Hello from the State Capitol,


Now that the House majority has approved all of its budget bills, conference committees are now in full swing. Members who serve in these joint House/Senate meetings – and on a personal note, I am serving on the transportation finance conference committee – will ultimately craft a compromise plan that can be approved by both legislative bodies.


In transportation, our first meeting was scheduled for Wednesday, and House Democrats are hopeful that the conference committee report will be wrapped up by the end of this weekend. I am not that optimistic, but we shall see.


On the floor this week, the Minnesota House Democrat majority has approved a plan that would create a mandatory, government-run paid leave program funded by tax increases on virtually every employer and employee in Minnesota. This $3 billion program will be paid for by a brand-new tax on job providers and workers, and it would expand employers’ leave obligations to part-time and temporary employees. 


Unlike the Federal Family and Medical Leave Act (FMLA) which only applies to employers with 50 or more employees, the House Democrat paid family and medical leave program would apply to all employers including those with only one employee.


In addition to the $3 billion tax increase, as many as 400 new full-time employees will need to be hired to develop and administrate the statewide program.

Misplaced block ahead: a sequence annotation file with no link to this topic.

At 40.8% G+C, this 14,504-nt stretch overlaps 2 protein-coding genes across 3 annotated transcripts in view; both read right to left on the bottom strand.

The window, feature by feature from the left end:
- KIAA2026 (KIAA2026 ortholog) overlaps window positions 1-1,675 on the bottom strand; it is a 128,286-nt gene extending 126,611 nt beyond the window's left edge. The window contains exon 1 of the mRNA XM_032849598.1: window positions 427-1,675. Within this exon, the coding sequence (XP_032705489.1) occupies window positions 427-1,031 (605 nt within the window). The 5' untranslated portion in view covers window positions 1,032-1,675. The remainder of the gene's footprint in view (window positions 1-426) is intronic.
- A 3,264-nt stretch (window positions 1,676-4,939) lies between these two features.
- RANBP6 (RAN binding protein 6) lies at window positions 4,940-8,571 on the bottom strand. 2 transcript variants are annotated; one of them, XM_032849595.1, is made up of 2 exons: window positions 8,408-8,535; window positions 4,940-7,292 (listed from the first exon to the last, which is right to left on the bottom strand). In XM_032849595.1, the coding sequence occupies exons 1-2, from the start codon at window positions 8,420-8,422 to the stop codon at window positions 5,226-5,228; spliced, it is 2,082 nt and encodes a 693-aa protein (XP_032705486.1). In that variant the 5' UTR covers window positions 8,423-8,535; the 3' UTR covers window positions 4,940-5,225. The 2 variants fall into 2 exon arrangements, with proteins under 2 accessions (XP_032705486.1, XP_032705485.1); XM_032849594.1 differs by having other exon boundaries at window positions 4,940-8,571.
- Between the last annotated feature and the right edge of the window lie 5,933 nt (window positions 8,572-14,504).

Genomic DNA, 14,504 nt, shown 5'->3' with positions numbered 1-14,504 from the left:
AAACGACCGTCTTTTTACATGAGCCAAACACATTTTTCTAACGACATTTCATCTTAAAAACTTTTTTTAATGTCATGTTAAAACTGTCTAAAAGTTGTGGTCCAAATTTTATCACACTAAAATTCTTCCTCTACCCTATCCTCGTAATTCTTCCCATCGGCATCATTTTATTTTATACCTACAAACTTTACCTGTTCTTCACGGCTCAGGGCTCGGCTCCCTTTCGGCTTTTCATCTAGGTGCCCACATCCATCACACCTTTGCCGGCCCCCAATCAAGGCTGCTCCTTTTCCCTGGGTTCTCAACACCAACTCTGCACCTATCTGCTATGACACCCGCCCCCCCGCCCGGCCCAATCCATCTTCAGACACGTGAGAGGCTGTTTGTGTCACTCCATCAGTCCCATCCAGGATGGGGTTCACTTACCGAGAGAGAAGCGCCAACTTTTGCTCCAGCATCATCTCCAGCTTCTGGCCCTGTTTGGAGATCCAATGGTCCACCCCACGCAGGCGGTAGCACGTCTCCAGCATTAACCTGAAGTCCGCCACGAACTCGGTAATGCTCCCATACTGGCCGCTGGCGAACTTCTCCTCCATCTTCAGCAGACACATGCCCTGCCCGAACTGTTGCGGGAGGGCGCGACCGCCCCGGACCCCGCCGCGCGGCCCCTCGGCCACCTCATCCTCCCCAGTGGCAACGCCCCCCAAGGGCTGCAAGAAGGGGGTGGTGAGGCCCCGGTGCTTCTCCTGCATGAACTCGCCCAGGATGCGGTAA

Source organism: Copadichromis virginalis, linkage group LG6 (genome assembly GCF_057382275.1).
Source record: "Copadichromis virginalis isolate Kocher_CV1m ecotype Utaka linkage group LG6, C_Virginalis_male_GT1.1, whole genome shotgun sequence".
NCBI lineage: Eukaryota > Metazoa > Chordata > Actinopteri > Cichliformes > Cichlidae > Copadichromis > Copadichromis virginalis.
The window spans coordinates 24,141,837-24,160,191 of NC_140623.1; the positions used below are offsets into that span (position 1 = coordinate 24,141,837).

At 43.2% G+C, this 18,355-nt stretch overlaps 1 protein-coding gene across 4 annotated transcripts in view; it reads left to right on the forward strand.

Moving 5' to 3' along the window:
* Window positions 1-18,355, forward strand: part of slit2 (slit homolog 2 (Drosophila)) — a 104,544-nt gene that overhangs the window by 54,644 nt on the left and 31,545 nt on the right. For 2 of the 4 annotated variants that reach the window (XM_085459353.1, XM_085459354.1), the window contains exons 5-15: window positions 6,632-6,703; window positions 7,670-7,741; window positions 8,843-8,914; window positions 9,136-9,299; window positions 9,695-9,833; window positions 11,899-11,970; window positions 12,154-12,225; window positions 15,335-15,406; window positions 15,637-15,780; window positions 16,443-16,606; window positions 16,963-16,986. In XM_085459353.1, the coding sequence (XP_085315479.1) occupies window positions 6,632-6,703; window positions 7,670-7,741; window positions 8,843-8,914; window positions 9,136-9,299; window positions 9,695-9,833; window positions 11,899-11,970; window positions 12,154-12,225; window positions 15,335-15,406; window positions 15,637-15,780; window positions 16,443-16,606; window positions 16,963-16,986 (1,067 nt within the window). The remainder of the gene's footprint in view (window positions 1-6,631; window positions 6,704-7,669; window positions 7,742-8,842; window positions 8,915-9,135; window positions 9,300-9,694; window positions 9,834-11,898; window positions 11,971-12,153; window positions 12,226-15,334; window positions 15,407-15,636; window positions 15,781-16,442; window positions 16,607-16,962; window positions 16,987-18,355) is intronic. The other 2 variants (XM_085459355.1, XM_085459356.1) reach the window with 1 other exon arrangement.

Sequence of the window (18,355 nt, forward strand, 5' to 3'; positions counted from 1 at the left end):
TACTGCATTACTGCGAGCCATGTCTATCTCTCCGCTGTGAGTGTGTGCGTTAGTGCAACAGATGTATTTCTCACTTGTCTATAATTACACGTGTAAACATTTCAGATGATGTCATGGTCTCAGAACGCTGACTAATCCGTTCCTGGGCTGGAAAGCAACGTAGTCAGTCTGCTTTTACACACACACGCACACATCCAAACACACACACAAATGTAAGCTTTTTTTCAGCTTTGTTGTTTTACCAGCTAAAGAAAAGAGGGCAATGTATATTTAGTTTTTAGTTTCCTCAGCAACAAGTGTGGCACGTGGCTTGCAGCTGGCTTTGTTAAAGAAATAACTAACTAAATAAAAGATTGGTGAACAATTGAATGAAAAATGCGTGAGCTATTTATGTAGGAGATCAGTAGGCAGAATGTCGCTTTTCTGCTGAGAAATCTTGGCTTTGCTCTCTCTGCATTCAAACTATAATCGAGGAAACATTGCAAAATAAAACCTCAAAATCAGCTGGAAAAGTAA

House Republicans did offer an alternative that the House majority chose not to support. The plan offers a small business tax credit to incentivize employers to join the plan and would be run by a private insurance company instead of the State of Minnesota. If employers choose not to participate, workers can buy into the program for $5 a week. Unlike the Democrat plan, the Republican MN FaMLI plan allows employees satisfied with their current benefits to keep them and provides flexibility for employees and employers with no new payroll taxes or mandates that will harm small businesses. 


The goal was to provide paid family and medical leave benefits for Minnesotans without the job-crushing mandates and new payroll taxes found in the Democrats’ proposal. Unfortunately, it was voted down on a 64-68 tally.


This is yet another example of the House majority choosing to raise taxes on anyone who runs a business and anyone who works for one, despite the fact that Minnesota has a $17.5 billion state budget surplus. In all, more than $9 billion in proposed Democrat tax increases have been brought forward and approved on the House floor this session.


Talk to you soon,


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